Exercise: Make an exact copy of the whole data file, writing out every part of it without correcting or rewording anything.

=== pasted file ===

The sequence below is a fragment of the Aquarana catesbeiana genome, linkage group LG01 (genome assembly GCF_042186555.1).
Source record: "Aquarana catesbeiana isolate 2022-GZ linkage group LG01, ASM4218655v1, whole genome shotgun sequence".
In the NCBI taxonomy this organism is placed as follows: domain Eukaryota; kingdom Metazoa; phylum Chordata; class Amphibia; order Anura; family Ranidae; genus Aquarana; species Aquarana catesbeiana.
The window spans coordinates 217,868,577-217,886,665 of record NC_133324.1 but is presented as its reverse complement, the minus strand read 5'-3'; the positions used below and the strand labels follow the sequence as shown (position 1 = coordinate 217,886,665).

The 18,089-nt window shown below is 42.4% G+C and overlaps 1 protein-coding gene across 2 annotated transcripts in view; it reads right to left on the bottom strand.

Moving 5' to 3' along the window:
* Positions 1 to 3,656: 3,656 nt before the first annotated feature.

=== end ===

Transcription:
The sequence below is a fragment of the Aquarana catesbeiana genome, linkage group LG01 (genome assembly GCF_042186555.1).
Source record: "Aquarana catesbeiana isolate 2022-GZ linkage group LG01, ASM4218655v1, whole genome shotgun sequence".
In the NCBI taxonomy this organism is placed as follows: domain Eukaryota; kingdom Metazoa; phylum Chordata; class Amphibia; order Anura; family Ranidae; genus Aquarana; species Aquarana catesbeiana.
The window spans coordinates 217,868,577-217,886,665 of record NC_133324.1 but is presented as its reverse complement, the minus strand read 5'-3'; the positions used below and the strand labels follow the sequence as shown (position 1 = coordinate 217,886,665).

The 18,089-nt window shown below is 42.4% G+C and overlaps 1 protein-coding gene across 2 annotated transcripts in view; it reads right to left on the bottom strand.

Moving 5' to 3' along the window:
* Positions 1 to 3,656: 3,656 nt before the first annotated feature.